Above: The seat of Delaware County's government, in Delhi, NY. Photo via the Delaware County website.
New York state’s comptroller has found that Delaware County awarded millions of dollars to third-party contractors between January 1, 2013 and June 9, 2014 without soliciting competition, or, in some cases, requiring contracts at all.
A lack of “proper administration and oversight” plagues Delaware County’s contractor system in the Departments of Aging, Public Health, Mental Health and Social Services, according to a report released on March 6 by Comptroller Thomas P. DiNapoli.
“The County has awarded nine third-party contracts totaling $1.9 million without soliciting competition … and has paid three vendors $770,000 for various services without any written contracts with the vendors,” the comptroller’s staff wrote. “The lack of competition creates a risk that services will not be provided in the most prudent and economical manner.”
Of the 10 contracts in four departments that the auditors reviewed, only one of them was awarded through a competative process, the report found. It also found that Delaware County awards contracts to the same vendors year after year.
County officials told the comptroller’s office that putting contracts out to bid is difficult because of geography.
“County officials informed us they were not seeking competition because their geographic location limits the choice of providers,” the report stated.
Ethics board never established
The comptroller’s report found that although Delaware County’s Board of Supervisors has passed a resolution to establish a board of ethics, no such board has ever been convened.
“There is no one else helping to ensure that individuals are free from potential conflicts of interest in fulfilling their public responsibilities,” the report stated.
County officials didn’t disclose conflicts
Another issue is self-disclosure of conflicts of interest, such as when a county supervisor or a relative of one may benefit financially from a contract with the county. County officials are required by law to disclose potential conflicts formally in the procurement process.
Yet here, too, Delaware County fell short. According to the comptroller’s office, Delaware County’s supervisors had never formally disclosed potential conflicts of interest before 2014. Instead, they preferred to deal with conflicts of interest in an “informal manner.”
“January 2014 was the first time that any of the County Supervisors publicly disclosed their potential financial interests, when three of the County’s 19 Supervisors filed disclosures with the Board,” the report stated.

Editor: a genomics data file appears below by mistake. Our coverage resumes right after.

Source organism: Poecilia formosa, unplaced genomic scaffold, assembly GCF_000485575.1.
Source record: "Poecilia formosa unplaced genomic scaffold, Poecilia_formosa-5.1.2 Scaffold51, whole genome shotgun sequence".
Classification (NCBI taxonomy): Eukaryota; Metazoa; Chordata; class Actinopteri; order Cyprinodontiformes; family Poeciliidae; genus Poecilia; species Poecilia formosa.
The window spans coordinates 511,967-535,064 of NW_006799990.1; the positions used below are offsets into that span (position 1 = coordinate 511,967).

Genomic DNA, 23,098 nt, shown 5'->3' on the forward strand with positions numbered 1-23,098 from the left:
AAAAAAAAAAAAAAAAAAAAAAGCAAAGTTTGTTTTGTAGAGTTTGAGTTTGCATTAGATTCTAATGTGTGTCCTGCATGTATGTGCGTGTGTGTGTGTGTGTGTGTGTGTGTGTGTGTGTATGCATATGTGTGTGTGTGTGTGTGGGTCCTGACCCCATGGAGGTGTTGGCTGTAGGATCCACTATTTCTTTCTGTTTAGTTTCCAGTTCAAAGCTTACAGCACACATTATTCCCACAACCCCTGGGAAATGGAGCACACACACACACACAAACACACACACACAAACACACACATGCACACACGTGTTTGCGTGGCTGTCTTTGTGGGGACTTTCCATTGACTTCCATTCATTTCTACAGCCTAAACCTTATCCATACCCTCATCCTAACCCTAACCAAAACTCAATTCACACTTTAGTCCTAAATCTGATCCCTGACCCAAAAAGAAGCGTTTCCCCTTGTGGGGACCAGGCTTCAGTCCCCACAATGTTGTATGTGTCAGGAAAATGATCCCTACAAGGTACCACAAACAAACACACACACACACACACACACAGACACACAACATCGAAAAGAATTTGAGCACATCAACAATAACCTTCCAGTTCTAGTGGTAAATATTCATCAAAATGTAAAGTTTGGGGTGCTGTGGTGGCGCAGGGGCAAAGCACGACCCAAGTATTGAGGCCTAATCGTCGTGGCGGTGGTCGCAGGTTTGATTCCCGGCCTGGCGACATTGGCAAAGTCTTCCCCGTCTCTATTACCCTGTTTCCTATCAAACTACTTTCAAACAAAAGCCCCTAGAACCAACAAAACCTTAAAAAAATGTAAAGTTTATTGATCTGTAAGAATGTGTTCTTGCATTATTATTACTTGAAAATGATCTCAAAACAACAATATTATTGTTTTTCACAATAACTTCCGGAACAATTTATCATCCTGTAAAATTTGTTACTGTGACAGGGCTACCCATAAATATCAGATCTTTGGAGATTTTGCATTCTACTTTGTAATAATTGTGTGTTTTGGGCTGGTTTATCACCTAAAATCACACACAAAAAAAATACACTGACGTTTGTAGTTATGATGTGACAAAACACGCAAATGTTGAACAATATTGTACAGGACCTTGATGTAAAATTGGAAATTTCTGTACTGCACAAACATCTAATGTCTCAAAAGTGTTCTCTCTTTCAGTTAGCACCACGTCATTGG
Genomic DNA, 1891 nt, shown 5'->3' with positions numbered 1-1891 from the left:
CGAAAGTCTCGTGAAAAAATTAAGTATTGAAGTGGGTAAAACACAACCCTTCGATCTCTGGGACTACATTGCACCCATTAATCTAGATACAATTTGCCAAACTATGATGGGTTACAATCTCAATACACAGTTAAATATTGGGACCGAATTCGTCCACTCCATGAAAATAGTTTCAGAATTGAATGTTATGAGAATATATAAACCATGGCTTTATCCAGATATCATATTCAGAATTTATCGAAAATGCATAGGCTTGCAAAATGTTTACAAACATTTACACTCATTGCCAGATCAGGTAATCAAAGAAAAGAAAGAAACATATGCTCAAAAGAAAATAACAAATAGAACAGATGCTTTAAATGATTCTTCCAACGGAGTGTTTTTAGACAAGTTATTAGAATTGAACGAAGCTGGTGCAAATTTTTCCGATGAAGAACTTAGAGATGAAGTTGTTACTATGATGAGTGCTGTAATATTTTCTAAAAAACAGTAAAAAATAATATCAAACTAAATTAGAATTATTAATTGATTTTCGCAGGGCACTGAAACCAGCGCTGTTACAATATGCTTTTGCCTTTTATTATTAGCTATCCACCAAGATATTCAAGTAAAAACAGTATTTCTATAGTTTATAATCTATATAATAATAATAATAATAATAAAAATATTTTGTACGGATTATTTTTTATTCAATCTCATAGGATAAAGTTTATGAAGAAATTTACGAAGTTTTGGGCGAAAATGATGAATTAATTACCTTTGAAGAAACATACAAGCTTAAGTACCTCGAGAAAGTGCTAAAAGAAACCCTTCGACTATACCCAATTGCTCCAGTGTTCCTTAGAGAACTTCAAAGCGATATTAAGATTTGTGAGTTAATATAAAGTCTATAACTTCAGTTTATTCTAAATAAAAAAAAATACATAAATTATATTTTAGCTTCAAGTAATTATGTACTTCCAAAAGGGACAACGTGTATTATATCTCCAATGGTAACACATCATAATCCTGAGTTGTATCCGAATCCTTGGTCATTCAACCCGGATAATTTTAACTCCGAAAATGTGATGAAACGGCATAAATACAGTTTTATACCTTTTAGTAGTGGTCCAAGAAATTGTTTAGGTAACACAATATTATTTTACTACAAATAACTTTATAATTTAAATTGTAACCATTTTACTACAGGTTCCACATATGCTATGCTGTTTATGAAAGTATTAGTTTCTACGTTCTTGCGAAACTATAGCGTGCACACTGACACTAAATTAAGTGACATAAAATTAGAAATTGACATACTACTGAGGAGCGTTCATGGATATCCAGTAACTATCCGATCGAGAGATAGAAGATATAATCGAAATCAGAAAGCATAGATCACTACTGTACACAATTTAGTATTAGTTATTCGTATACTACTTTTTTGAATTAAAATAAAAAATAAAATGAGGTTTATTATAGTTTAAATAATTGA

The comptroller’s office found more issues in specific departments.
The Delaware County Department of Social Services does not formally reconcile payments, the report found. The practice dates back to the tenure of William Moon, who was the commissioner of Delaware County’s Department of Social Services for 35 years before he retired in December.
The comptroller’s report also found that the Department of Mental Health made three payments to contractors without checking to see that the services were rendered.
“There is a heightened risk that the services being provided and the amounts paid are not in accordance with the contracts,” the report stated.
James Eisel, the chairman of the Delaware County Board of Supervisors, responded to the comptroller’s critique by promising to review the county’s procurement policy and code of ethics and to address the oversight problems.
“The board generally concurs with the Comptroller’s findings and has taken steps to address each and every one of the seven recommendations in [the] report,” Eisel wrote in a response to the auditor’s draft report. But Eisel also objected to the tone of the comptroller’s report, writing that “a reader is likely to make erroneous inferences.”
Eisel asked the comptroller’s office to insert a sentence into its report stating that no negative outcomes have come from the county’s lax procurement procedures. In a curt response, the comptroller’s office refused.
“Because the County’s procurement policy does not ensure that competition is sought, the County cannot demonstrate there are no negative outcomes,” the report stated.
Update, March 11: We spoke with Jim Eisel, the chairman of the Delaware County Board of Supervisors, about the comptroller's report today. Eisel said that Delaware County has 90 days to respond to the comptroller's office with corrections to the county's policies.
"There will be corrective action, for sure," Eisel said.
"We are going to update the ethics policy and probably establish an ethics board," Eisel said. "In the future, we are going to document why projects are not bidded. We will do disclosure forms."
He added that the individual departments cited in the comptroller's report will also correct the errors and bring their corrective policies before the Board of Supervisors.
Eisel said that the county often cannot receive competitive bids for projects because there aren't enough vendors to bid against each other.
"They took us to task for not competitive bidding, when in fact in rural Delaware County there are many, many instances where we have put a project out to bid and there’s only one bidder," he said. "There's no giant conspiracy going on here."
Read the comptroller's report in full below: